Or an animated version can be project in real size over the wood board and guide the performance to position every piece in its original place.
However, it will be never the original rubble.
Even if it was possible to position every grain of dust of this rubble as it was before, the new context, the new players, the new movements, will make it different. And every time that it was reconstructed it would be another version.
But can one said that the first one, the one constructed on 15th November 2016 is the original one? Or was it already a version of the newspaper cover? Aren’t these maps and animation many versions of the rubble?
“What are the many versions if not diverse perspectives of a movable event?”
Can one said that authenticity is decided by the viewer?
Is the Palmyra ruins after the destruction by ISIS just another version of the ruins that have been changing since its construction?
Should we physically rebuild Palmyra? Or its many versions are already a reconstruction process?
There are meaningful and valuable ways to give an afterlife to destroyed landscapes through the representation of its destruction. These representations “demonstrate that in many cases, destruction is less an end-point […] than the beginning of a process of meaning-making”.7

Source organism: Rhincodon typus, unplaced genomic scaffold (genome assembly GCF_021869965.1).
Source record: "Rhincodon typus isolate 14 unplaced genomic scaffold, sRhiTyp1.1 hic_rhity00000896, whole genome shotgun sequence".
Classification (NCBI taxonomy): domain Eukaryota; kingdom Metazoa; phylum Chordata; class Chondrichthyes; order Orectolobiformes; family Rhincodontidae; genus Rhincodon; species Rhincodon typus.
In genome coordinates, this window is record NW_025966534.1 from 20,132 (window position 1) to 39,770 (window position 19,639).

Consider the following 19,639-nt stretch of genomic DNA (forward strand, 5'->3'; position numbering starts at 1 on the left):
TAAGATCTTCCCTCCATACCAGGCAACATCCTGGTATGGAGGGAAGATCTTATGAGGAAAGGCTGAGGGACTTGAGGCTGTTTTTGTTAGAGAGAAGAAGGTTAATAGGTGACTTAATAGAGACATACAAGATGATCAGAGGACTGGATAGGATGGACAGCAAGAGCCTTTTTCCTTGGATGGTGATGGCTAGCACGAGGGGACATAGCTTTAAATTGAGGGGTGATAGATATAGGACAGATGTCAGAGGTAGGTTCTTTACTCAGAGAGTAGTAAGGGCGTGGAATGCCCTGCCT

Therefore, the absence of a monument does not mean it will be lost or forgotten but rather than its existence could be defined, for instance, through a “specific mode of image production”.8
Once the monument’s “potential for destruction” begins to function as “the most meaningful aspect of the monument’s existence as an object”, then its destruction becomes its realization.9
7. Keith Bresnahan and J. M. Mancini, 'Introduction' in Architecture and Armed Confict ed. JoAnne Mancini and Keith Bresnahan (Taylor and Francis, 2014)
8. Thomas Stubblefeld, 'Iconoclasm beyond Negation: Globalization and Image Production in Mosul', Aggregate, http://we-aggregate.org/piece/iconoclasm-beyond-negation-globalization-and-image-production-in-mosul
9. Keith Bresnahan and J. M. Mancini
Regarding the reproduction of destroyed buildings and artifacts, 3D printing technology has opened up a lot of new possibilities.
3D models of the 8 layers made with photogrammetry software
the Arc of Palmyra
The Institute for Digital Archaeology, based in UK, has been challenging ISIS by reproducing replicas through 3D printing. To produce 3D models of cultural heritage sites at-risk, they have distributed 3D cameras to volunteers in Middle East and North Africa. Their goal is to gather one million 3-D images of sites in Syria, Iraq, Lebanon, Turkey, Iran and Yemen.
They have created a 3D model of the arc of Palmyra, which was assembled in London’s Trafalgar Square. As the institute’s director, Roger Michel, said, “it is really a political statement [...] we are saying to them, if you destroy something we can rebuild it again.”